Healthy EARTH Is No More1)
Over the course of two days from July 14 to 15, heavy rain of 100mm to 150mm poured down on Western Europe, including Germany and Belgium, for 24 hours. This was equivalent to two months' average rainfall in the region. On July 18, AFP reported that the death toll in Western Europe is estimated to be at least 183 and that the cost of recovering from flooded villages and damage to roads and bridges will exceed 6 trillion won. Meanwhile, the United States and Canada have been experiencing heatwaves and forest fires for a month. In July, the temperature in California in the U.S. hit a record high of 54.5 degrees Celsius, and the western part of the country – an area 5.1 times that of Seoul - burned due to large forest fires caused by high temperatures of the ground and dry air. Also, more than 700 people have died in Canada due to the heatwave. Meteorologists have attributed these phenomena across North America to heat domes caused by atmospheric congestion. Korea has also suffered. Traditionally, the rain front of Korea walks up and down continuously from the north to the south of the peninsula. But this summer, 264 days' rain fell during early July, already constituting 77 percent of the annual rainfall. Since then, the heatwave has continued, and the temperature has risen to 40 degrees Celsius. This is because of the stagnant high pressure on the Kamchatka Peninsula, which is located in the northeast of the Korean Peninsula.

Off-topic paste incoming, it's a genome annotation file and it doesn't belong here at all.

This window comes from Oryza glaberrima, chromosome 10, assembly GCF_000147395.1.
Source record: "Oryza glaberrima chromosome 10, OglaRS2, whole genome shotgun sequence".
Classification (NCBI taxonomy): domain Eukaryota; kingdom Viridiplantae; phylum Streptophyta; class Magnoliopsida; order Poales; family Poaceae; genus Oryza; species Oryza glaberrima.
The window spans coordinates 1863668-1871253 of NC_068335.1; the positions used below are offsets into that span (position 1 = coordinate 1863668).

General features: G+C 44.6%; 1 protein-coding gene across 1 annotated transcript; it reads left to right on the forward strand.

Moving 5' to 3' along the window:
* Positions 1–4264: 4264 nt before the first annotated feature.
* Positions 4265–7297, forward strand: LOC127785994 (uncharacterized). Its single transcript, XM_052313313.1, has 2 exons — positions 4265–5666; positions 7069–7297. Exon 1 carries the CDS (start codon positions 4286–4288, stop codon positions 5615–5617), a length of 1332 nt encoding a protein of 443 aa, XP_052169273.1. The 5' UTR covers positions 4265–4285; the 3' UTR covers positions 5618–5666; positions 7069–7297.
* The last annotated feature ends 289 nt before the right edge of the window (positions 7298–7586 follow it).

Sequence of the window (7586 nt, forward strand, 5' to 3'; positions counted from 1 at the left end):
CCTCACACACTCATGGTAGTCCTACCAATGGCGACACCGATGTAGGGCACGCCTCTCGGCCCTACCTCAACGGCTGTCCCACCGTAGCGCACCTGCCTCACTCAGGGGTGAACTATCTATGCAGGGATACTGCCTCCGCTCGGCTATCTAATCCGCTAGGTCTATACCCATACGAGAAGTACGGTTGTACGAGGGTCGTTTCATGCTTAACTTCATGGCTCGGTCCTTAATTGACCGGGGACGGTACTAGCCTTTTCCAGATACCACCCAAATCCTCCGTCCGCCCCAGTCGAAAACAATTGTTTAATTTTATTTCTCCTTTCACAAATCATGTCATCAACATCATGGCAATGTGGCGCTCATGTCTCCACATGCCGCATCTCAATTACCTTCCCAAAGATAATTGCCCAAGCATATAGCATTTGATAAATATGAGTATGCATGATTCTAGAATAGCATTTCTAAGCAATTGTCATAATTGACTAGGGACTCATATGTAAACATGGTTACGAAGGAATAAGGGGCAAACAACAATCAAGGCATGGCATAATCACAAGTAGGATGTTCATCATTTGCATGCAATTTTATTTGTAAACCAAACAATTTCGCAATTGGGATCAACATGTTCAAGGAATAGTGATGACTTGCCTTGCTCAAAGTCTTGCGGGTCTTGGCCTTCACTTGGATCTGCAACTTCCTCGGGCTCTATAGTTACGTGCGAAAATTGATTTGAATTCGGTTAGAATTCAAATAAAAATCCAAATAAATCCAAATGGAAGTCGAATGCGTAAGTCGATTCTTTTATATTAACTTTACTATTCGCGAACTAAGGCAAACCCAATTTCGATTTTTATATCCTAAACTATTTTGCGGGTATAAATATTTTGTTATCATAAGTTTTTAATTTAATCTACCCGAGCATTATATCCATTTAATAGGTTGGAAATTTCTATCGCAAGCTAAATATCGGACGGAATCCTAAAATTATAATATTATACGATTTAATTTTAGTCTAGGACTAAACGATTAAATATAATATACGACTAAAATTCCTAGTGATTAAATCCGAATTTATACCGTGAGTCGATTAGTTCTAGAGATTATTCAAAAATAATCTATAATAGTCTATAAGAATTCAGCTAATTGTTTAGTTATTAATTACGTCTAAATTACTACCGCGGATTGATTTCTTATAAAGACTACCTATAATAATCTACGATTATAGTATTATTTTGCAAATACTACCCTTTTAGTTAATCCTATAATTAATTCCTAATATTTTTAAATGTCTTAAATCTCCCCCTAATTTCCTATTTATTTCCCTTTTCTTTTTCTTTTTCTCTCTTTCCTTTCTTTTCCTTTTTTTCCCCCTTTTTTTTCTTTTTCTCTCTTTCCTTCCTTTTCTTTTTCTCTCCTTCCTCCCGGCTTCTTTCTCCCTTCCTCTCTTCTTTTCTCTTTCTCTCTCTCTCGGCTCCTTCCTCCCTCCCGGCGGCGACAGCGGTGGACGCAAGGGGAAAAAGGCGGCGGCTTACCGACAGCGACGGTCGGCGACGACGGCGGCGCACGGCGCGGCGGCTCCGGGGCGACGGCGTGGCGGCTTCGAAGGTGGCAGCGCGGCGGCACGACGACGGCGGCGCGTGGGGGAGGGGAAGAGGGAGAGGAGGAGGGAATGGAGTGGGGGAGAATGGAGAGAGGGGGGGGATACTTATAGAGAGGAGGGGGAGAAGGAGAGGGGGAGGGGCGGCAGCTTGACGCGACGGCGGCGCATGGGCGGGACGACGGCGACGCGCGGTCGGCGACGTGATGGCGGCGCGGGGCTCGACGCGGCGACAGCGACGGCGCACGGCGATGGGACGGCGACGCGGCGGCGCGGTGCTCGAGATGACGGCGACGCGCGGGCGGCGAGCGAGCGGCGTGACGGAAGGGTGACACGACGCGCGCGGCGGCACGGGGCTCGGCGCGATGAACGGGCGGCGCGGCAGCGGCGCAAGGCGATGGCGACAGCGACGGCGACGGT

This phenomenon is expected to continue in the future. According to a recent climate analysis study, the World Meteorological Organization predicted that the global temperature will be 1.5 degrees higher than before industrialization within the next five years. If the global average temperature rises by 4 degrees Celsius, 14% of mankind will be exposed to extreme heat waves at least once every five years. The damage will be more dangerous especially in central China and Central Asia. And it will cause a negative impact on the mortality rate, heavy rainfall, and the cardiovascular disease patients. To prepare for this, 195 countries that pledged to the Paris Climate Agreement, which has been in place since 2021, are trying to reduce global temperatures. In April, President Biden of the U.S. said at the 2021 Leaders' Climate Summit that the U.S. would reduce their carbon emissions by 52% compared to 2005. South Korea has also submitted a voluntary reduction goal to reduce its emissions by 37% compared to BAU (Business As Usual) by 2030. These efforts are expected to help keep the average temperature rise on Earth below 2 degrees Celsius.
1) Lee Minjung, "Western Europe's Heavy Rain, North America's Heat Wave···the Advanced Countries Have Begun to Get Revenge on Climate", Korea JoongAng Daily, July 19, 2021